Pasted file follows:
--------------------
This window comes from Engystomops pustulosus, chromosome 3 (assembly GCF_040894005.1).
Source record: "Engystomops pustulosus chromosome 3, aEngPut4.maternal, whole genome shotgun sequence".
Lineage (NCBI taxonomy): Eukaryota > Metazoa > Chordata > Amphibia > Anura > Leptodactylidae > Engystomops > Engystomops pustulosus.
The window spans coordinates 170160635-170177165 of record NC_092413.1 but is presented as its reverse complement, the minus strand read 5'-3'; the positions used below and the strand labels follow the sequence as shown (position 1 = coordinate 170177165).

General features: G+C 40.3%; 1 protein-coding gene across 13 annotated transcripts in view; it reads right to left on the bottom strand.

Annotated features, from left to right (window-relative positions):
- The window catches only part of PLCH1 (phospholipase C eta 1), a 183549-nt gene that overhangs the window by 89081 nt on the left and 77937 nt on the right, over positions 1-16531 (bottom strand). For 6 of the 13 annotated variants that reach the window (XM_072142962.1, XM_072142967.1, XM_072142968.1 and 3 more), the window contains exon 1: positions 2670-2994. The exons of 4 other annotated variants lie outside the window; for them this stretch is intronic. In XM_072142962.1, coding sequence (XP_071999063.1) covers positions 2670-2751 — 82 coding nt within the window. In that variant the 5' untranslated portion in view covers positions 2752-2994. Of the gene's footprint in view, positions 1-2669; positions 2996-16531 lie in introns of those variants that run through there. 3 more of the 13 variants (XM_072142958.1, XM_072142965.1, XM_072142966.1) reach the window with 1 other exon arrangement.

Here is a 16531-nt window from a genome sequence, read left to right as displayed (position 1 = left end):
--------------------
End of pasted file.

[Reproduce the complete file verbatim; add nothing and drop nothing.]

This window comes from Engystomops pustulosus, chromosome 3 (assembly GCF_040894005.1).
Source record: "Engystomops pustulosus chromosome 3, aEngPut4.maternal, whole genome shotgun sequence".
Lineage (NCBI taxonomy): Eukaryota > Metazoa > Chordata > Amphibia > Anura > Leptodactylidae > Engystomops > Engystomops pustulosus.
The window spans coordinates 170160635-170177165 of record NC_092413.1 but is presented as its reverse complement, the minus strand read 5'-3'; the positions used below and the strand labels follow the sequence as shown (position 1 = coordinate 170177165).

General features: G+C 40.3%; 1 protein-coding gene across 13 annotated transcripts in view; it reads right to left on the bottom strand.

Annotated features, from left to right (window-relative positions):
- The window catches only part of PLCH1 (phospholipase C eta 1), a 183549-nt gene that overhangs the window by 89081 nt on the left and 77937 nt on the right, over positions 1-16531 (bottom strand). For 6 of the 13 annotated variants that reach the window (XM_072142962.1, XM_072142967.1, XM_072142968.1 and 3 more), the window contains exon 1: positions 2670-2994. The exons of 4 other annotated variants lie outside the window; for them this stretch is intronic. In XM_072142962.1, coding sequence (XP_071999063.1) covers positions 2670-2751 — 82 coding nt within the window. In that variant the 5' untranslated portion in view covers positions 2752-2994. Of the gene's footprint in view, positions 1-2669; positions 2996-16531 lie in introns of those variants that run through there. 3 more of the 13 variants (XM_072142958.1, XM_072142965.1, XM_072142966.1) reach the window with 1 other exon arrangement.

Here is a 16531-nt window from a genome sequence, read left to right as displayed (position 1 = left end):